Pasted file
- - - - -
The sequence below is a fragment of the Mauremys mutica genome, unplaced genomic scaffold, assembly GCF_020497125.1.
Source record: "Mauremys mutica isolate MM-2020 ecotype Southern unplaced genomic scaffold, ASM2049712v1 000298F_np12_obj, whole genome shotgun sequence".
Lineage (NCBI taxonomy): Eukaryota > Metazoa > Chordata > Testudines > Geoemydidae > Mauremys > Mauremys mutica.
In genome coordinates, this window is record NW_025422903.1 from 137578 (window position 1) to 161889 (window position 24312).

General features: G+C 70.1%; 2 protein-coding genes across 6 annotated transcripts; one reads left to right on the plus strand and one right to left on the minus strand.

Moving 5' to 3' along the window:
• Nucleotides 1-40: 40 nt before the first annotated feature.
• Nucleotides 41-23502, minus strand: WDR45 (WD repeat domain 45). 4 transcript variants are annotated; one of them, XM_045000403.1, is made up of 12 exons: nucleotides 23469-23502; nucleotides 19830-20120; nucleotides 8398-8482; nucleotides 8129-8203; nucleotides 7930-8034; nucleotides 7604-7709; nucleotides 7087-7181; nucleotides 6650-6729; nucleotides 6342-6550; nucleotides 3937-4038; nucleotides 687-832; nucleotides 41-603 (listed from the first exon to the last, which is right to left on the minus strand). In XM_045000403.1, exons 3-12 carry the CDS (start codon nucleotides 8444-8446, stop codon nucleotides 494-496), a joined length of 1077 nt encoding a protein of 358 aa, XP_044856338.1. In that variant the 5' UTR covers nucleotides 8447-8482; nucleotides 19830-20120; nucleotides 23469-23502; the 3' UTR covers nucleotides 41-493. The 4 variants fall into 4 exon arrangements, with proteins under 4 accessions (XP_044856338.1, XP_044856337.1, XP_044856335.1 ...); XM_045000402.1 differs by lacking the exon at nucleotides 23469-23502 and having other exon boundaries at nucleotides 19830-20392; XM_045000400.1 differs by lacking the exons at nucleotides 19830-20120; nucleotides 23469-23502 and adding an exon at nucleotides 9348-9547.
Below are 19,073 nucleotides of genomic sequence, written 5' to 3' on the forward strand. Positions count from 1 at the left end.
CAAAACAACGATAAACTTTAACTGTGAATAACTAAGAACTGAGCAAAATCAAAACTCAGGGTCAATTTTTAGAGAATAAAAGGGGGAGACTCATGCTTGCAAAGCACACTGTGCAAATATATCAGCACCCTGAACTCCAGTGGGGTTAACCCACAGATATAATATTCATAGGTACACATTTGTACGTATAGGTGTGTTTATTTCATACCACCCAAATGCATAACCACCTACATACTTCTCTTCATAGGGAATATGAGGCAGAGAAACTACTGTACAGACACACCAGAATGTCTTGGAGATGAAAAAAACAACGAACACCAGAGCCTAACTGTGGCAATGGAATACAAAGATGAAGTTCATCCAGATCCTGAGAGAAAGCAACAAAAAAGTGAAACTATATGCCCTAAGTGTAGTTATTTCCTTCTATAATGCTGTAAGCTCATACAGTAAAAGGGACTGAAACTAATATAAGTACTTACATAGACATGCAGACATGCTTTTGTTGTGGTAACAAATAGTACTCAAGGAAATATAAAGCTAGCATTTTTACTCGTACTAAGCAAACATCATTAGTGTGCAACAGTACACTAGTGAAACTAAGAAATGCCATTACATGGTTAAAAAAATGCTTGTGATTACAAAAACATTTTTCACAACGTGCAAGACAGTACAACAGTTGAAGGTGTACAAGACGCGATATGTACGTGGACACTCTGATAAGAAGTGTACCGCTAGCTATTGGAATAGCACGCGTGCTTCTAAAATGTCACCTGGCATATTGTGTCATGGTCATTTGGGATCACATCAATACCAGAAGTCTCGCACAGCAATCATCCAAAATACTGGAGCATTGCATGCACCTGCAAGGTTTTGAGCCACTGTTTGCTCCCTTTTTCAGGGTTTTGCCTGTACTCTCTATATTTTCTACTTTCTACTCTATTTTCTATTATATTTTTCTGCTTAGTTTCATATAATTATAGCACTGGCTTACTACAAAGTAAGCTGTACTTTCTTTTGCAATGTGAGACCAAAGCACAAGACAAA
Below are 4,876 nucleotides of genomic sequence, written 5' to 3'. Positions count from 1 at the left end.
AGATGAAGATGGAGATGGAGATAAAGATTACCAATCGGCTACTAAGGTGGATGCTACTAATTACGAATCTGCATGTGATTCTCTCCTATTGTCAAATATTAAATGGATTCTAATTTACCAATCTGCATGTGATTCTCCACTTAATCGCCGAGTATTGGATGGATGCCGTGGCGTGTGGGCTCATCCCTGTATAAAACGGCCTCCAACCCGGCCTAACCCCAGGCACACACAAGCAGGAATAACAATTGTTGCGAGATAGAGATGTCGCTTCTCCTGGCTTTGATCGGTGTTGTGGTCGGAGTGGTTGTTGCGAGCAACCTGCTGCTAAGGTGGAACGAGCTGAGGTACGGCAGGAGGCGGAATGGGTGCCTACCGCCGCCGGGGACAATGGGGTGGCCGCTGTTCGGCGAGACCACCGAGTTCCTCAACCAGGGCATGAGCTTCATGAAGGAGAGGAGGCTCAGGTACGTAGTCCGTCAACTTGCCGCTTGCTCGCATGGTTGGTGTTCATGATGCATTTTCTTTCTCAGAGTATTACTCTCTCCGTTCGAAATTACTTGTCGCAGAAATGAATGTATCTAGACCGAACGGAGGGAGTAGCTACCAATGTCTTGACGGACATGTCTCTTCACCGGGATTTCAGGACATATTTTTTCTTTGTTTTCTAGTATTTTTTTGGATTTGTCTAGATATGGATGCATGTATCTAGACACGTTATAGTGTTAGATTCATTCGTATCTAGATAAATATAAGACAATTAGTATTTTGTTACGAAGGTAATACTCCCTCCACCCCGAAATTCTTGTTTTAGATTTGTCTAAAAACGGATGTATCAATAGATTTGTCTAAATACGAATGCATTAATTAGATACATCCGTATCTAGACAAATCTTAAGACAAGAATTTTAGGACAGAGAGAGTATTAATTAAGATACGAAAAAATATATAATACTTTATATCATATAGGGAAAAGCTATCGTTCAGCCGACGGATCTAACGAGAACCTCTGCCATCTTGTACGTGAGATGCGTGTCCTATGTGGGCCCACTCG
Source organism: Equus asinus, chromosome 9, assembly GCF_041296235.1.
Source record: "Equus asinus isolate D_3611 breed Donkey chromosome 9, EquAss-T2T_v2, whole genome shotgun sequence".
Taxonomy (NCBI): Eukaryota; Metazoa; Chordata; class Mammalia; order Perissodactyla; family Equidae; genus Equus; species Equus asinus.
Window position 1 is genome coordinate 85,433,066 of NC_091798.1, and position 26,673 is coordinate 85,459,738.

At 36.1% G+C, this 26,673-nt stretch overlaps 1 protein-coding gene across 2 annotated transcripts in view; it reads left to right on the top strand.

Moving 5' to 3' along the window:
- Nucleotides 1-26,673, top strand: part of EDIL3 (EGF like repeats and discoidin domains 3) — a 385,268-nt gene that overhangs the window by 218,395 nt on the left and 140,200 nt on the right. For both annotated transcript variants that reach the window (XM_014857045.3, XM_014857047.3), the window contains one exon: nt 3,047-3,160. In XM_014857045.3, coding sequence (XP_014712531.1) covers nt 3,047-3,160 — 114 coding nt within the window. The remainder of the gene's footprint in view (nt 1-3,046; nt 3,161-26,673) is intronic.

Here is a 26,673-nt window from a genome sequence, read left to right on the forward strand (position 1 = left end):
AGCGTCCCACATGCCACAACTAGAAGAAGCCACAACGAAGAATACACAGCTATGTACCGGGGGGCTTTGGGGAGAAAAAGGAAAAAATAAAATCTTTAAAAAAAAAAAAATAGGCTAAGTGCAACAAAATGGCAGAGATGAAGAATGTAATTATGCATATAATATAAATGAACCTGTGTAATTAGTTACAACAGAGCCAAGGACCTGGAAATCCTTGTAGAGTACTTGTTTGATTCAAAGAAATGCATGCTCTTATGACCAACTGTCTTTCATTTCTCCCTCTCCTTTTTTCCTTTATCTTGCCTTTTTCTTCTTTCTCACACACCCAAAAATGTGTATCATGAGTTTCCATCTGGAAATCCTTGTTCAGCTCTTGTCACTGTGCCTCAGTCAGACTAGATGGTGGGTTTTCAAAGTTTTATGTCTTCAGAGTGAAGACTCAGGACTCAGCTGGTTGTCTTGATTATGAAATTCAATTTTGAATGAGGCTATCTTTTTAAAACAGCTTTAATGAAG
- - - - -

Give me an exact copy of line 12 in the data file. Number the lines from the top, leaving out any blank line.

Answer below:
AGATGAAGATGGAGATGGAGATAAAGATTACCAATCGGCTACTAAGGTGGATGCTACTAATTACGAATCTGCATGTGATTCTCTCCTATTGTCAAATATTAAATGGATTCTAATTTACCAATCTGCATGTGATTCTCCACTTAATCGCCGAGTATTGGATGGATGCCGTGGCGTGTGGGCTCATCCCTGTATAAAACGGCCTCCAACCCGGCCTAACCCCAGGCACACACAAGCAGGAATAACAATTGTTGCGAGATAGAGATGTCGCTTCTCCTGGCTTTGATCGGTGTTGTGGTCGGAGTGGTTGTTGCGAGCAACCTGCTGCTAAGGTGGAACGAGCTGAGGTACGGCAGGAGGCGGAATGGGTGCCTACCGCCGCCGGGGACAATGGGGTGGCCGCTGTTCGGCGAGACCACCGAGTTCCTCAACCAGGGCATGAGCTTCATGAAGGAGAGGAGGCTCAGGTACGTAGTCCGTCAACTTGCCGCTTGCTCGCATGGTTGGTGTTCATGATGCATTTTCTTTCTCAGAGTATTACTCTCTCCGTTCGAAATTACTTGTCGCAGAAATGAATGTATCTAGACCGAACGGAGGGAGTAGCTACCAATGTCTTGACGGACATGTCTCTTCACCGGGATTTCAGGACATATTTTTTCTTTGTTTTCTAGTATTTTTTTGGATTTGTCTAGATATGGATGCATGTATCTAGACACGTTATAGTGTTAGATTCATTCGTATCTAGATAAATATAAGACAATTAGTATTTTGTTACGAAGGTAATACTCCCTCCACCCCGAAATTCTTGTTTTAGATTTGTCTAAAAACGGATGTATCAATAGATTTGTCTAAATACGAATGCATTAATTAGATACATCCGTATCTAGACAAATCTTAAGACAAGAATTTTAGGACAGAGAGAGTATTAATTAAGATACGAAAAAATATATAATACTTTATATCATATAGGGAAAAGCTATCGTTCAGCCGACGGATCTAACGAGAACCTCTGCCATCTTGTACGTGAGATGCGTGTCCTATGTGGGCCCACTCG